Dr. Nathan Varley: In national parks and particularly Yellowstone, there’s a lot of emphasis on natural processes, particularly in modern management. Not back when wolves were killed off, but we’ve evolved a lot since then.  History includes all these major changes. So now we really value all wildlife that evolved in the Rocky Mountain ecosystem, and Yellowstone is a good place to find those, and find all the relationships that are still operating the way they had in time immemorial.  In terms of the actual conservation of the park, we’ve retraced our steps to the present and we’re kind of at the wildest point in terms of the ecosystem in the entire 150-year history as a national park, except for perhaps the very beginning. But even then there was a lot of wildlife being killed for all kinds of purposes. But now we have maybe the largest density of these controversial large carnivores, like wolves and mountain lions and grizzly bears, that we’ve ever recorded in the park’s history.


Wolves were finally reintroduced in the 1990s, but this was not without controversy, as Varley explains. 

Dr. Nathan Varley: There was a lot of interest and fascination in it. At the same time, there was a lot of fear. Wolves have quite a reputation that kind of has its roots back to our folklore, mythology, fairy-tale types of stories, for sure. And so they kind of came in with a lot of public relations problems, a lot of baggage. And they’re still controversial today for the same reasons. Part of it’s that fear and part of it’s that little seed that indeed wolves are a little bit of a challenge to live with. Not really on a large scale. Wolves are recovering in Europe as they are in much of North America, and that hasn’t shown to be like this crisis of destroying industries altogether and people dying and all that kind of thing. It’s really quite manageable. Like many wildlife species, you have to adapt to them as much as they have to adapt to us. And so while they were controversial, I think some of that has died away and particularly ranchers have kind of learned that we have to do business with wolves on the landscape.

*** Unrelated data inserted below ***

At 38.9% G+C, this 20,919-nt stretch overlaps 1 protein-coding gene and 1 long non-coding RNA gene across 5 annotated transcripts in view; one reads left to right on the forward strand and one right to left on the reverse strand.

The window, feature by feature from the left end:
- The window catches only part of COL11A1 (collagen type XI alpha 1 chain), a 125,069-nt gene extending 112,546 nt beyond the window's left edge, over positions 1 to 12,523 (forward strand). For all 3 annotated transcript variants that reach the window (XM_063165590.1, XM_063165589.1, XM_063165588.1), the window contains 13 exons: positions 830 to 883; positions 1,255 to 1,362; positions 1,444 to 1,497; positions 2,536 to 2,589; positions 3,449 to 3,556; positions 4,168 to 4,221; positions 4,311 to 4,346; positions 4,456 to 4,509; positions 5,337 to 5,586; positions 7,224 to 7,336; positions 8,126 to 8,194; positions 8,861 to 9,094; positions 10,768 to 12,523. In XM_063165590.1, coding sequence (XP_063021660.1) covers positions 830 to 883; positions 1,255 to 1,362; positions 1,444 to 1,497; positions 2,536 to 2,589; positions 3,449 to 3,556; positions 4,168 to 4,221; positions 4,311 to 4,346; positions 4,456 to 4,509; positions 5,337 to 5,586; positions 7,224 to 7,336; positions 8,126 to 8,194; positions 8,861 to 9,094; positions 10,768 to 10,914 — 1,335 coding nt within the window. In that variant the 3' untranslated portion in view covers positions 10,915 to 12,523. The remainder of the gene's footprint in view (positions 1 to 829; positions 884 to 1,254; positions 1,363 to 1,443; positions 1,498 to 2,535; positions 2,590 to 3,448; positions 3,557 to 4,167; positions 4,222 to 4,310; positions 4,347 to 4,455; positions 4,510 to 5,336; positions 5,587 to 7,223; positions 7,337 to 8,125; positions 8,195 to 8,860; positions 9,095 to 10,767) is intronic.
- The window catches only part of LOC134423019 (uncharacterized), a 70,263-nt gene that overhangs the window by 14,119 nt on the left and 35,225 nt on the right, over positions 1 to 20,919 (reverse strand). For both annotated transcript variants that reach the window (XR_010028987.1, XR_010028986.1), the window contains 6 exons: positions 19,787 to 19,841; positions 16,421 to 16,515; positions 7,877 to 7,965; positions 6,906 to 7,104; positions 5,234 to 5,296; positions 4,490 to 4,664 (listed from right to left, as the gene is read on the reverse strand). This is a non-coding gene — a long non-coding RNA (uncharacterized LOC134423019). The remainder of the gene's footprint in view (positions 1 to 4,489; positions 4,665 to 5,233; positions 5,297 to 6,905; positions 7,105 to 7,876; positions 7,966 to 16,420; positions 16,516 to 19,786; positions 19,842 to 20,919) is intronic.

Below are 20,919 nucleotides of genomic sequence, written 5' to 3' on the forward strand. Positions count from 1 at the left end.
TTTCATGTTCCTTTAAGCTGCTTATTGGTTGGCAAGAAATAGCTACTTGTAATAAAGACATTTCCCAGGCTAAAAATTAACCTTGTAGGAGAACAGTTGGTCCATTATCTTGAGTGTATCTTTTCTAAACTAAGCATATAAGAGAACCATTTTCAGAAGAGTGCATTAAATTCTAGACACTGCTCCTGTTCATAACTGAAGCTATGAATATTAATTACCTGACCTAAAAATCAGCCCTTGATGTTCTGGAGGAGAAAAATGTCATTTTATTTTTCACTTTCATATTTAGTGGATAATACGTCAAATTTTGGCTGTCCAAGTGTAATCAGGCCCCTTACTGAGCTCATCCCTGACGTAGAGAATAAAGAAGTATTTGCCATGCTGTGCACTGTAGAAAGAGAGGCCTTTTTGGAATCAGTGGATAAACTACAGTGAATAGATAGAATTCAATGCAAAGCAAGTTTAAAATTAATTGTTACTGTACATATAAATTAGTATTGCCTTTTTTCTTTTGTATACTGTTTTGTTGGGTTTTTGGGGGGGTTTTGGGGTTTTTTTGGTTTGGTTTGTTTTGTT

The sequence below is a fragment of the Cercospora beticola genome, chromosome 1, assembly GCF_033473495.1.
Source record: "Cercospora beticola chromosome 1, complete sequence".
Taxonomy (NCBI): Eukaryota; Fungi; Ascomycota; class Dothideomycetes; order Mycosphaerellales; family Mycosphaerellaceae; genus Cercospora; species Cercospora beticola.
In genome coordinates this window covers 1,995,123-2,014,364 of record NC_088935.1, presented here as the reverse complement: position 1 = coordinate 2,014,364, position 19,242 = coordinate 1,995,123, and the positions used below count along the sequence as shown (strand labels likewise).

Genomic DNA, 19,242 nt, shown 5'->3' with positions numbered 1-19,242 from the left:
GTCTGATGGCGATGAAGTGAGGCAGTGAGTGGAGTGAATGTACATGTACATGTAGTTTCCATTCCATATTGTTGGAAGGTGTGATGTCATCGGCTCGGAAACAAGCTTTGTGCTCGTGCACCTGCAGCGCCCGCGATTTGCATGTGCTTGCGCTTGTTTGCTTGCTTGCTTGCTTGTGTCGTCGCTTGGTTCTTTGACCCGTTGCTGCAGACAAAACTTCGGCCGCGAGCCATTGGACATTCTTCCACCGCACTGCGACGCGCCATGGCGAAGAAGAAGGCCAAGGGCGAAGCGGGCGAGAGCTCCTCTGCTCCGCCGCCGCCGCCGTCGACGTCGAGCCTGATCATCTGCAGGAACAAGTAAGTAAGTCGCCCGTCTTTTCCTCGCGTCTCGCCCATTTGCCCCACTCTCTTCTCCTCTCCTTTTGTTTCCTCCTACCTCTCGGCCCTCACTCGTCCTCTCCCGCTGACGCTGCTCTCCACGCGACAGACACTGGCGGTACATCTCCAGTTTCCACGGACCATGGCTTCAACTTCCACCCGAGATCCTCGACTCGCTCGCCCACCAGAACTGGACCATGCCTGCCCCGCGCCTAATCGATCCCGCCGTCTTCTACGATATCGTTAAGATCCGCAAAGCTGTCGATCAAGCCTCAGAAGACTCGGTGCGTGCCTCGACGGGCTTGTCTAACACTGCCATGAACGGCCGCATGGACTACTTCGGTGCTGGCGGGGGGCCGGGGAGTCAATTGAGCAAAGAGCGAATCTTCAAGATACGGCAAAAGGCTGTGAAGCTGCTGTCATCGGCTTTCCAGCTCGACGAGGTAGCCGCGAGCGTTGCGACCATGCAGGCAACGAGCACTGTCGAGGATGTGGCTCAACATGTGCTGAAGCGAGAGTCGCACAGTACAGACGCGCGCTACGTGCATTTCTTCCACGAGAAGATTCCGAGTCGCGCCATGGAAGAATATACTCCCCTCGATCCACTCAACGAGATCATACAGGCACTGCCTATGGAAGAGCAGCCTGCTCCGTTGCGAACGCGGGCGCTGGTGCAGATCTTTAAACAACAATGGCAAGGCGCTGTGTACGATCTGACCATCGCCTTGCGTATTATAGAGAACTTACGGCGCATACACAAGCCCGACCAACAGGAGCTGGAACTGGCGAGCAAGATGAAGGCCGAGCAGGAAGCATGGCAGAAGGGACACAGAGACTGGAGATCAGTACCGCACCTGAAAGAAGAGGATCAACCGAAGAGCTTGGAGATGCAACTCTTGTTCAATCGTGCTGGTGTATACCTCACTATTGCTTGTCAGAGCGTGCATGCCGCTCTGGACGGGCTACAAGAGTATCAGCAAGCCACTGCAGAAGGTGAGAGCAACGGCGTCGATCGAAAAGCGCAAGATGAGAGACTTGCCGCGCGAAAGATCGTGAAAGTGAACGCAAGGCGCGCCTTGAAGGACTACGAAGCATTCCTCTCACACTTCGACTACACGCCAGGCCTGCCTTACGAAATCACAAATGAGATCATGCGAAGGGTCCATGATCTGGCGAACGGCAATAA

However, the reintroduction of the wolves has had a positive impact.

Dr. Nathan Varley: The biggest impact is, I think, on the human psyche: that the people that come to see wolves and really celebrate their presence. And it’s spawned this incredible ecotourism industry. But in terms of the community itself, the act of being top predator for the wolf has been restored. They are having their influence on many other components of the system in terms of the herbivores being less numerous and having different behaviours. And that’s kind of neat, to restore that primordial sense of what Yellowstone and its landscape has always been. So whether you’re talking about wolves feeding scavengers or increasing the amount of vegetation in some places because of less of an influence of these large herbivores, you can really see a whole list of things that wolves have already noticeably affected throughout Yellowstone.


We then asked Varley what makes a top predator.

Dr. Nathan Varley: It’s a nuanced answer. Scientists have kind of shown us that the per capita predation rate is owned by the mountain lion. An individual mountain lion will kill more prey animals in, say, a given year than an individual wolf. They’re the top predator in my mind. But wolves operate in packs, and so they can become more numerous on the landscape. And therefore, the overall population level of predators probably belongs to them because of this ability to operate as a pack and make more kills as a group than, say, mountain lions. Your average interaction in the park for wolves and mountain lions is wolves chase a mountain lion up a tree and it ends there. But we have cases where wolves have been killed by mountain lions, too. And mountain lions have been killed by wolves, too. It’s not a common event. But those things do happen out in the real world of nature here.


Today wolves are a protected species, though that does not make them invincible!